Contents indexed selectively.
'In this article, we consider the work of Blue Roo Theatre Company, a Brisbane-based theatre company which 'creates contemporary performances led by the artistry, experiences and imaginations of an ensemble of artists with diverse ability and impairment' (Blue Roo Theatre Company). Writing from a dual insider-outsider perspective - as a scholar of disability theatre and a creator of disability theatre in conversation - we discuss the work done in the training and rehearsal room in the lead up to the company's performances, and the way it creates a distinctive performance style, poetics, stage presence, pleasure for the spectators who come along to witness the results of the work, and sense of community. We document moments in which facilitators, collaborators, co-creating artists, audiences and the media alike feel the physical, psychological, and aesthetic focus and force of voice. Movement and character are made to work by people with disabilities. In doing so, we provide insights into the Blue Roo Theatre Company's processes, and the aesthetic results it produces, and the way it contributes to a growing body of commentary around disability theatre and performance.' (Publication abstract)
'The article takes as its starting point 'We will look after you', a specific utterance and theatrical moment at the end of Lady Eats Apple by Back to Back Theatre insofar as these embody the potential aesthetic and political efficacies of the narrative strategies of recent theatre involving actors with intellectual disabilities. These narratives are first located within the context of the development of such theatre over the last fifty years and then within the particular processes of development of Back to Back Theatre as a company exploring the terms of the 'distribution of the sensible' (Rancière) of intellectual disability within contemporary theatrical performance, specifically in what might be termed the narrativity of postdramatic theatre. An analysis is then offered of how Lady Eats Apple reconfigures what can be said, shown, felt and understood in such theatre through the disorientation of the senses of perception and location of the audience. The analysis concludes that the company's aesthetic approach proves to be political in 'the time after' of performance, in its reconfiguration of assumed binaries of both the construction of the self as subject and of the relationship of care and dependence between people with and without disabilities.' (Publication abstract)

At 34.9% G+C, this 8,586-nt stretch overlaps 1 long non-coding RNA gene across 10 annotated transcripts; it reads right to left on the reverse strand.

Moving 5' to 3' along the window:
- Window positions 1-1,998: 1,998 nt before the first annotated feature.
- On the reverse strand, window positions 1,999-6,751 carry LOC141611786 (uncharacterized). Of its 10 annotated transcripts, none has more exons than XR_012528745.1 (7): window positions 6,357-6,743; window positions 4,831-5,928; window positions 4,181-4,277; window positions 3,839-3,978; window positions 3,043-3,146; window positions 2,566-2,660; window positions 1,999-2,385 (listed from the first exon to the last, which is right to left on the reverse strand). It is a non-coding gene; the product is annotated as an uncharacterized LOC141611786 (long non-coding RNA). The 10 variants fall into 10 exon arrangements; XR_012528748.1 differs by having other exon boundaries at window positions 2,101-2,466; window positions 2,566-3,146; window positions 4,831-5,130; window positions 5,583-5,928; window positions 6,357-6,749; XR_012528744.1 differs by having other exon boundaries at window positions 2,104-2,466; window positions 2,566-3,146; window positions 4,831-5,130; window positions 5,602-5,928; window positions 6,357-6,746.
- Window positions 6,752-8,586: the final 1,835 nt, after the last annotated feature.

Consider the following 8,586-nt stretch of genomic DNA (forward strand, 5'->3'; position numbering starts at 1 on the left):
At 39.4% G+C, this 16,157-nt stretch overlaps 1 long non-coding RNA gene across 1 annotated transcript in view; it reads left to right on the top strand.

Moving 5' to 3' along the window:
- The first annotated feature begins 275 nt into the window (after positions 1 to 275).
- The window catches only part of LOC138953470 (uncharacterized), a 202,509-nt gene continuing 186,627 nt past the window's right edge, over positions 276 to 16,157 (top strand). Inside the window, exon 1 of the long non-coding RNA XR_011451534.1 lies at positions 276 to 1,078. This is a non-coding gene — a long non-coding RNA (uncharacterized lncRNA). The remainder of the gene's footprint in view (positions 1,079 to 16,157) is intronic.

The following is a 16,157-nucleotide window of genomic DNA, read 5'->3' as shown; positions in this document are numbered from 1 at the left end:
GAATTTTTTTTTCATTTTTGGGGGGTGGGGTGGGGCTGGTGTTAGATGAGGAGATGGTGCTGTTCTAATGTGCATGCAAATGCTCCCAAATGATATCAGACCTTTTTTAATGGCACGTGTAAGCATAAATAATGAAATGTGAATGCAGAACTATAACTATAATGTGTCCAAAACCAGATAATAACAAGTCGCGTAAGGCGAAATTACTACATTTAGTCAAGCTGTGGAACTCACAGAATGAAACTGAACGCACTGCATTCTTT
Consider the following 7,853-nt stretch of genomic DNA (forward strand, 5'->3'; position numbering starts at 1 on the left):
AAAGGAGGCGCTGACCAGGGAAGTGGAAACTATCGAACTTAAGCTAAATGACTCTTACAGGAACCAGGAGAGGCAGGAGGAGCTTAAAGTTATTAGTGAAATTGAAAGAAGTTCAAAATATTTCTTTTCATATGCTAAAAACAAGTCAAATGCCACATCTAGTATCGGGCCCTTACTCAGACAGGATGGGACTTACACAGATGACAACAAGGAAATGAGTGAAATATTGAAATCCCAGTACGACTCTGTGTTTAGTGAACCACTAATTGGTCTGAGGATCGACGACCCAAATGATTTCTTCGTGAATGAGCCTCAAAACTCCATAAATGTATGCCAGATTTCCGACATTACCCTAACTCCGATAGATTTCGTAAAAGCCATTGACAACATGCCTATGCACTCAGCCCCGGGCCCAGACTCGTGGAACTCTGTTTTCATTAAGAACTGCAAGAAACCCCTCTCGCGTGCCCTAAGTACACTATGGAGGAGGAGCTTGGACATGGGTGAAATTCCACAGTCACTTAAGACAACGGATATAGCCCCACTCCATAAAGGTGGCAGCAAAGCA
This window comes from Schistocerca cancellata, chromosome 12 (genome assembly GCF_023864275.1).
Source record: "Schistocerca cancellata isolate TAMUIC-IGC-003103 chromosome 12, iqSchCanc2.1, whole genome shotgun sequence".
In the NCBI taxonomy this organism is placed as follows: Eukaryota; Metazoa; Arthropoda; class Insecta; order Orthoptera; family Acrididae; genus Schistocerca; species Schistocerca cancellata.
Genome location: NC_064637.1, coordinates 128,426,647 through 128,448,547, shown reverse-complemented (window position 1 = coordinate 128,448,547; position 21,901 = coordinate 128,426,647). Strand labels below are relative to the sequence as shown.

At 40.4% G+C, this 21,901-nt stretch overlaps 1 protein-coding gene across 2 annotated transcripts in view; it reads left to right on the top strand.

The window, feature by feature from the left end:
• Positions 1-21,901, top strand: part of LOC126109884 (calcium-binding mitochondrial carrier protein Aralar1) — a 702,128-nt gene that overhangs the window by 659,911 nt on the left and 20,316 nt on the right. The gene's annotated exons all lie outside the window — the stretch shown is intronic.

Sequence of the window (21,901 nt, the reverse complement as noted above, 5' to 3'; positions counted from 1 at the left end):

'John Green's novel Born to Run is styled as a political thriller with a very contemporary theme. It concerns a run at the White House by a female candidate - a Republican in this case - who is blindsided by a series of events that threaten to destroy her credibility and derail the campaign. Green's protagonist - Isabel Diaz - has the Party's nomination and is charging towards the finish line when the story opens. The presidential nominee is well-crafted as a highly intelligent super-achiever caught in complex family circumstances with a dark secret from her childhood that she desperately seeks to hide. The threats to her campaign include a rogue supporter redirecting campaign funds and a bizarre terror plot engineered by a group of ninja-like assassins operating in a high-tech shadow world.' (Introduction)